The receiver/signal processing/telemetry electronics unit 12 can include receiver circuits (not shown) for detecting voltages induced in receiver coils in the coil mandrel unit 8, and circuits for processing these received voltages (not shown) into signals representative of the conductivities of various layers, shown as 4A through 4F of the earth formations 4. As a matter of convenience the receiver/signal processing/telemetry electronics unit 12 can include signal telemetry to transmit the conductivity-related signals to the earth's surface along the cable 6 for further processing, or alternatively can store the conductivity related signals in an appropriate recording device (not shown) for processing after the instrument 10 is withdrawn from the wellbore 2.

Referring to FIG. 2, the configuration of transmitter and receiver coils in an embodiment of the 3DEX® induction logging instrument of Baker Hughes is shown. Three orthogonal transmitters 101, 103 and 105 that are referred to as the Tx, Tz, and Ty transmitters are shown (the z-axis is the longitudinal axis of the tool). Corresponding to the transmitters 101, 103 and 105 are associated receivers 107, 109 and 111, referred to as the Rx, Rz, and Ry receivers, for measuring the corresponding magnetic fields. In one mode of operation of the tool, the Hxx, Hyy, Hzz, Hxy, and Hxz components are measured, though other components may also be used.

The current density J in a medium is related to the electric field E by the relationship J=σE, where σ is the conductivity tensor. The conductivity tensor is a positive-definite symmetric second-rank tensor. In a bi-axially anisotropic medium, the conductivity tensor in the principal coordinate system is diagonal and denoted by:

σ ^ = ( σ x 0 0 0 σ y 0 0 0 σ z ) . ( 1 )
Nekut discusses a method of transient electromagnetic logging aimed at identifying this matrix. The method discussed in Nekut relies on measurement of the asymptotic (after a long time interval) transient decay. These asymptotic signals are weak and hence accurate measurement of the conductivity is difficult. The present method does not rely on such transient measurements. We assume that a multi-component induction logging tool acquires, at every depth a matrix of magnetic tool responses in the tool coordinate system (x′,y′,z′) denoted by:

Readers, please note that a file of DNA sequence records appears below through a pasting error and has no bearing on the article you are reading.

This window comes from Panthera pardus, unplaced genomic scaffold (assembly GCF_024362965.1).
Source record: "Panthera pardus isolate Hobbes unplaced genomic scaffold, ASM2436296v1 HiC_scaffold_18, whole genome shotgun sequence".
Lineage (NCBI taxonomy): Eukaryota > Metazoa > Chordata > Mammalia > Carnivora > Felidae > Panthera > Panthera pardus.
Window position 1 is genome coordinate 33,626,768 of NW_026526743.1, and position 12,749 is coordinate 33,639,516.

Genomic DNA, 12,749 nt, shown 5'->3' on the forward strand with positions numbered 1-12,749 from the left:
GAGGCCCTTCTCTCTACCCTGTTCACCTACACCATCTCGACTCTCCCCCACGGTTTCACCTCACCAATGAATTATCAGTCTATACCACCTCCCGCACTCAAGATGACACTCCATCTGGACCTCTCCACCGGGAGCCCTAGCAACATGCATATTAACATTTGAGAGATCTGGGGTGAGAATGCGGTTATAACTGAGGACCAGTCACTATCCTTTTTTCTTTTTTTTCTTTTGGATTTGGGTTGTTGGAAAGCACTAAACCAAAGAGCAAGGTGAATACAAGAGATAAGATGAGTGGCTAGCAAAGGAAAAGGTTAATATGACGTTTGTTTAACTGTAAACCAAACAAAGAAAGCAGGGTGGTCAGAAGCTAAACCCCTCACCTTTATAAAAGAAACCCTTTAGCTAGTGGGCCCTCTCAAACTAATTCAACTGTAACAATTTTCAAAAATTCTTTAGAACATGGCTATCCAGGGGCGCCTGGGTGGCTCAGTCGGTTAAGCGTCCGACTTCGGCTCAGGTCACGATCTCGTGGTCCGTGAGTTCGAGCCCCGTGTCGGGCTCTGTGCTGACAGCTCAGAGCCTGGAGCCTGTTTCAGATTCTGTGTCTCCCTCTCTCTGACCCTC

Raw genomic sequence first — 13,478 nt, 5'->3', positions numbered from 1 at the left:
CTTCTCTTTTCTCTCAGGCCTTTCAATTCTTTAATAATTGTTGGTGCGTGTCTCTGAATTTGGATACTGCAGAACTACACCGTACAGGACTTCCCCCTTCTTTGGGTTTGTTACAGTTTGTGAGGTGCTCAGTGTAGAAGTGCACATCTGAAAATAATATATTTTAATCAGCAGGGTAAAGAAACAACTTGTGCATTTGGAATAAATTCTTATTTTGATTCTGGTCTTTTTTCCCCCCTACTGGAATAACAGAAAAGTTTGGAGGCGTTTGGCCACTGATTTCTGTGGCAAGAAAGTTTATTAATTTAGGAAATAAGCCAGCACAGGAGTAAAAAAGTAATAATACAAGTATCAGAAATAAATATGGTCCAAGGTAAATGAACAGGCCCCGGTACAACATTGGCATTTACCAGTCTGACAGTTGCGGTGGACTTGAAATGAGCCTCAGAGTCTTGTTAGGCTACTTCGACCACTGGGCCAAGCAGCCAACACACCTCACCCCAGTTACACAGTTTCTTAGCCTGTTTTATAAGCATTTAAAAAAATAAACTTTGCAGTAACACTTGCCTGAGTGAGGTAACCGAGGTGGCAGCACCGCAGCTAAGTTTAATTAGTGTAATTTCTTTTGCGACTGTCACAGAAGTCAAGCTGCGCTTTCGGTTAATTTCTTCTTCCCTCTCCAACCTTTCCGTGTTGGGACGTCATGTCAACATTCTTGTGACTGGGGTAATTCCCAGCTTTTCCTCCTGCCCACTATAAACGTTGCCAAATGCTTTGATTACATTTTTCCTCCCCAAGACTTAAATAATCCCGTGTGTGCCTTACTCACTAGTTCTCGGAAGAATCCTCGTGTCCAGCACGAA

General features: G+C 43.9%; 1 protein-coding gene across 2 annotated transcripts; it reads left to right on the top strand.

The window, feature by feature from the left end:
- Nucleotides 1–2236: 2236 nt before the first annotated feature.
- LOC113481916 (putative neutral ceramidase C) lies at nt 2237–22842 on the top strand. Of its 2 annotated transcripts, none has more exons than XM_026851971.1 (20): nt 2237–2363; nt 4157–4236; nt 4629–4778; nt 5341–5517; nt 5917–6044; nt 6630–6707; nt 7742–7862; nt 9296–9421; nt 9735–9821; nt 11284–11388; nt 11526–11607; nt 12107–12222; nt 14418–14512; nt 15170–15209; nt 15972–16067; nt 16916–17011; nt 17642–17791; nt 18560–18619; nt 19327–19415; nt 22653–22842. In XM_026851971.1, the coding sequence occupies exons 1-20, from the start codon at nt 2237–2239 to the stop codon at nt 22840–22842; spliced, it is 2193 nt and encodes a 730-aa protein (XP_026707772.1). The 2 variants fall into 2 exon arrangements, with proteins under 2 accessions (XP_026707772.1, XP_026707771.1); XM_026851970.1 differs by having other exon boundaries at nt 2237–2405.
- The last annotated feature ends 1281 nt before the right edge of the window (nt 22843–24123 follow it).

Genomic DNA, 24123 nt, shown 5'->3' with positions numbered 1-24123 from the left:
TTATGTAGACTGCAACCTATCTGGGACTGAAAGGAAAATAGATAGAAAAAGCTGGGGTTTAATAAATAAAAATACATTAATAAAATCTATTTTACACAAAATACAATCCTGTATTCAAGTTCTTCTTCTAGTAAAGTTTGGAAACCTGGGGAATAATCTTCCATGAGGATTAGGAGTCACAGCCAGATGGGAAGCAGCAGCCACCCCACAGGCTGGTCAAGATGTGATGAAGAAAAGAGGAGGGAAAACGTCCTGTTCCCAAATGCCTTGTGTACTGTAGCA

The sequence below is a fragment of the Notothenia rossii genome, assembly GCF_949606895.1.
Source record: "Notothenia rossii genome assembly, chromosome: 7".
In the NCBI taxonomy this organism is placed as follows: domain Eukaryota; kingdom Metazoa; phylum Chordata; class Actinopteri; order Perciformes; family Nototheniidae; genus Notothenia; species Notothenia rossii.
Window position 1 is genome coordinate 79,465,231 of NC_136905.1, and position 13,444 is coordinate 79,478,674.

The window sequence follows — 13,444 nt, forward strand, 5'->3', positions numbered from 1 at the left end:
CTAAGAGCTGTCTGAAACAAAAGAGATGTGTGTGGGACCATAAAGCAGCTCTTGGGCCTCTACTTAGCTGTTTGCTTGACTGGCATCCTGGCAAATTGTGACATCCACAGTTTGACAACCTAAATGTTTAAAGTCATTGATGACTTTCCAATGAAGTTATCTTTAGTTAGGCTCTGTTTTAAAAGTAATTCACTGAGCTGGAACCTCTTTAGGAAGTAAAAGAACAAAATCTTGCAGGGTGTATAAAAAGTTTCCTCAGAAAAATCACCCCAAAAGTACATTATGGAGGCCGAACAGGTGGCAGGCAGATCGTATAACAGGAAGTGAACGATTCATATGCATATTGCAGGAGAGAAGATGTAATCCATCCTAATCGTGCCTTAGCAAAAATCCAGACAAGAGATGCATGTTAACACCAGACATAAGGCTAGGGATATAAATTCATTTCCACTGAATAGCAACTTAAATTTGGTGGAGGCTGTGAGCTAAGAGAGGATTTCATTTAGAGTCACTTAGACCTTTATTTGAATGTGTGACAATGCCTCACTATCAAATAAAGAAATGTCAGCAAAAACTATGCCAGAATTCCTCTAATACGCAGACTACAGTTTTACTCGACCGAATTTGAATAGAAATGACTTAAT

H ^ = ( h x x h x y h x z h y x h y y h y z h z x h z y h z z ) , ( 2 )
where the first index indicates the orientation of a transmitter and a second index specifies the orientation of a receiver. For clarity, we consider a thick anisotropic layer. In this case an arbitrary position of the tool can be fully described with the three Euler angles: tool azimuth φ, relative dip θ, and tool rotation ψ. This is schematically illustrated in FIG. 3. The tool coordinate system is shown by (X, Y, Z). The formation coordinate system is shown by (x.y,z) where, for example, the conductivities along the three axes are as indicated by the equation (1).

It can be shown that matrix (2) cannot be diagonalized if the relative dip θ is not zero. In special cases, when the tool azimuth angle φ is 0° or 180°, in the principal coordinate system the matrix (2) has the following structure:

H ^ = ( h xx 0 h xz 0 h yy 0 h zx 0 h zz ) , ( 3 )
or, when the tool azimuth φ is 90° or 270°, by

H ^ = ( h xx 0 0 0 h yy h yz 0 h zy h zz ) . ( 4 )
In all other situations when the relative dip is not zero, even in the principal coordinate system, the matrix (2) is full, and will generally have 9 non-zero elements.

The situation becomes different when a multi-frequency focusing is applied to the magnetic matrix to extract terms proportional to ω3/2. This is discussed in U.S. Pat. No. 7,392,137 to Tabarovsky et al., having the same assignee as the present disclosure and the contents of which are incorporated by reference. In a deviated well (non-zero relative dip) the matrix of MFF components looks similar to magnetic matrix.

H ^ MFF = ( h ~ x x h ~ x y h ~ x z h ~ y x h ~ y y h ~ y z h ~ z x h ~ z y h ~ z z ) . ( 5 )

It can be shown that in deviated wells in the principal coordinate system the components of the multi-frequency focused magnetic field become diagonalized:

H ^ MFF = ( h ~ xx 0 0 0 h ~ yy 0 0 0 h ~ zz ) . ( 6 )
We can express the MFF matrix in the tool coordinate system (5) through the MFF matrix in the principal coordinate system (6) using the tensor rotation rule